Sunday, 04 Dec 2022

Catholic church pressuring alleged victims of dead paedophile priests to accept paltry payouts, lawyers say

Catholic church pressuring alleged victims of dead paedophile priests to accept paltry payouts, lawyers say


Catholic church pressuring alleged victims of dead paedophile priests to accept paltry payouts, lawyers say

The Catholic church has adopted an increasingly aggressive approach to alleged victims of now-dead paedophile priests, using recent rulings to pressure survivors to accept "paltry amounts" or risk having their claims permanently blocked, lawyers say.

In June, the New South Wales courts permanently stayed a civil claim brought by a survivor, known as GLJ, who alleged horrific abuse at the hands of Father Clarence Anderson in Lismore in 1968 when she was 14.

The court ruled there could not be a fair trial because Anderson was dead, leaving the church unable to properly respond to the survivor's allegations.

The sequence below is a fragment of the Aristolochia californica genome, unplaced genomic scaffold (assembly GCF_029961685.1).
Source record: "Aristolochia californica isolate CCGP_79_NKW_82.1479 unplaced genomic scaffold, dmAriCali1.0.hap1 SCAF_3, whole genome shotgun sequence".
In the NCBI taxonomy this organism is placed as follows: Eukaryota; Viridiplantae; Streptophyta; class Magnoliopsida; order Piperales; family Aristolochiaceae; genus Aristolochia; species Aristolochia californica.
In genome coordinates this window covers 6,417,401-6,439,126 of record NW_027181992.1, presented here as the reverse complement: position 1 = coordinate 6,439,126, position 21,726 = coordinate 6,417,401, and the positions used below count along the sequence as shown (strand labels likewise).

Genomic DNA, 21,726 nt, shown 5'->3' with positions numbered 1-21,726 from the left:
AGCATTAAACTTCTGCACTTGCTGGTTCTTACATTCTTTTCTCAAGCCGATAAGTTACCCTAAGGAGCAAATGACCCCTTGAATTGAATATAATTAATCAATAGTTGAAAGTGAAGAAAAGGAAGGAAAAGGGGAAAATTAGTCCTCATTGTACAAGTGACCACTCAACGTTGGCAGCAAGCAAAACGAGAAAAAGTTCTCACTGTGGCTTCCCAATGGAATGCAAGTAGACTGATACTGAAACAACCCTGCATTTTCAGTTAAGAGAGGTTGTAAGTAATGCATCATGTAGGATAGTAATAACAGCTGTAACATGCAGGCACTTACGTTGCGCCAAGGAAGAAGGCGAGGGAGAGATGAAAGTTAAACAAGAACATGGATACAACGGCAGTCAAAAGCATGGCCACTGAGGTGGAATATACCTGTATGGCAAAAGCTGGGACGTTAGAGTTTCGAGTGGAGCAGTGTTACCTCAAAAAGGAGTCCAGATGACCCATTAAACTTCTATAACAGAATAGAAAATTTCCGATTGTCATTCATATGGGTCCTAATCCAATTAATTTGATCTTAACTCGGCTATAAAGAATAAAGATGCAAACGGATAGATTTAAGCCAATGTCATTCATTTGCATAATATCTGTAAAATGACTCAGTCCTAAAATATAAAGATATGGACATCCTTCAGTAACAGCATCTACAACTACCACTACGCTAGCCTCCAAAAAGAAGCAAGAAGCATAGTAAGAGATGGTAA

The case was stayed despite documentary evidence that high-ranking church officials knew Anderson was abusing boys at least four years before GLJ's alleged assault, but did not remove him from the clergy, instead shuffling him through parishes where he continued to abuse children.

At the time, law firms that regularly handle child sexual abuse cases predicted the nature of the NSW ruling would "encourage" and "embolden" the church and other institutions to seek permanent stays in the many cases where paedophile clergy had died, even "where evidence indicates a propensity for child abuse".

In the months since, law firms who spoke to the Guardian said they had noticed a change in approach from the church in such cases.

Arnold Thomas & Becker, which is pursuing claims on behalf of more than 700 abuse victims, said defendants - particularly the church - were now frequently threatening to seek stays in such cases.

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